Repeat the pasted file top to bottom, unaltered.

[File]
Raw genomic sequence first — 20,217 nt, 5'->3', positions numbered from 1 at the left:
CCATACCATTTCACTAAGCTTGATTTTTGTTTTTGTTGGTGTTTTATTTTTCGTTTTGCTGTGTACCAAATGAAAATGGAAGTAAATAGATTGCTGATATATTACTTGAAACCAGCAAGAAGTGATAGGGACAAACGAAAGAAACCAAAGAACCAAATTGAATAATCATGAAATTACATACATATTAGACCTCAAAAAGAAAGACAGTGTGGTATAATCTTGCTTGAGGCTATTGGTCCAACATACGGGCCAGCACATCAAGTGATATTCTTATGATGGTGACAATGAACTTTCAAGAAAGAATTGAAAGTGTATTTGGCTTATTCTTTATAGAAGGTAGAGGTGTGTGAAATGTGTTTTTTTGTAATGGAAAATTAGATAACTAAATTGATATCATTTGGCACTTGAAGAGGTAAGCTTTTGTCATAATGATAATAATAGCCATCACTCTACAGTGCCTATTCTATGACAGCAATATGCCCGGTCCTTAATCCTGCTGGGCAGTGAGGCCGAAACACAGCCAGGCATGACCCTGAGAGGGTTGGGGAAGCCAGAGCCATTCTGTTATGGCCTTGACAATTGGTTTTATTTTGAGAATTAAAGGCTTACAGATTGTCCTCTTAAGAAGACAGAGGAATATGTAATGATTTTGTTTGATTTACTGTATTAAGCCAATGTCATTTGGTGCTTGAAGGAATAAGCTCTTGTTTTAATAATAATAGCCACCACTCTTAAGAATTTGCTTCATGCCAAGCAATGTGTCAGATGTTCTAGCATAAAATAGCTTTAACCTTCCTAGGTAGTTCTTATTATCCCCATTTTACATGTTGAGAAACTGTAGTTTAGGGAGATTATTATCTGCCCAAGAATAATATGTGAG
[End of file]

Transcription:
Raw genomic sequence first — 20,217 nt, 5'->3', positions numbered from 1 at the left:
CCATACCATTTCACTAAGCTTGATTTTTGTTTTTGTTGGTGTTTTATTTTTCGTTTTGCTGTGTACCAAATGAAAATGGAAGTAAATAGATTGCTGATATATTACTTGAAACCAGCAAGAAGTGATAGGGACAAACGAAAGAAACCAAAGAACCAAATTGAATAATCATGAAATTACATACATATTAGACCTCAAAAAGAAAGACAGTGTGGTATAATCTTGCTTGAGGCTATTGGTCCAACATACGGGCCAGCACATCAAGTGATATTCTTATGATGGTGACAATGAACTTTCAAGAAAGAATTGAAAGTGTATTTGGCTTATTCTTTATAGAAGGTAGAGGTGTGTGAAATGTGTTTTTTTGTAATGGAAAATTAGATAACTAAATTGATATCATTTGGCACTTGAAGAGGTAAGCTTTTGTCATAATGATAATAATAGCCATCACTCTACAGTGCCTATTCTATGACAGCAATATGCCCGGTCCTTAATCCTGCTGGGCAGTGAGGCCGAAACACAGCCAGGCATGACCCTGAGAGGGTTGGGGAAGCCAGAGCCATTCTGTTATGGCCTTGACAATTGGTTTTATTTTGAGAATTAAAGGCTTACAGATTGTCCTCTTAAGAAGACAGAGGAATATGTAATGATTTTGTTTGATTTACTGTATTAAGCCAATGTCATTTGGTGCTTGAAGGAATAAGCTCTTGTTTTAATAATAATAGCCACCACTCTTAAGAATTTGCTTCATGCCAAGCAATGTGTCAGATGTTCTAGCATAAAATAGCTTTAACCTTCCTAGGTAGTTCTTATTATCCCCATTTTACATGTTGAGAAACTGTAGTTTAGGGAGATTATTATCTGCCCAAGAATAATATGTGAG